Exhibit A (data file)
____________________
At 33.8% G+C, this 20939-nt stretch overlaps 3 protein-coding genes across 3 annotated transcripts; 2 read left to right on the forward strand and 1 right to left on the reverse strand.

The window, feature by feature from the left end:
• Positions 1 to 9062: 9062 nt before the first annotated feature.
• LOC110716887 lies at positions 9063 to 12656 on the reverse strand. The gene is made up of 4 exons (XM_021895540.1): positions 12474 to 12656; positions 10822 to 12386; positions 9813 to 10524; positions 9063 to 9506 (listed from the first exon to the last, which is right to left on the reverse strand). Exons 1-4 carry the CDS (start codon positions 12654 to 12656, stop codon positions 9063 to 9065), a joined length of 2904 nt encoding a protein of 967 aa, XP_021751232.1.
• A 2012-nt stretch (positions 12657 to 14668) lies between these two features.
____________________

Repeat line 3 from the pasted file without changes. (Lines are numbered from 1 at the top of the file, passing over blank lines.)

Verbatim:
• Positions 1 to 9062: 9062 nt before the first annotated feature.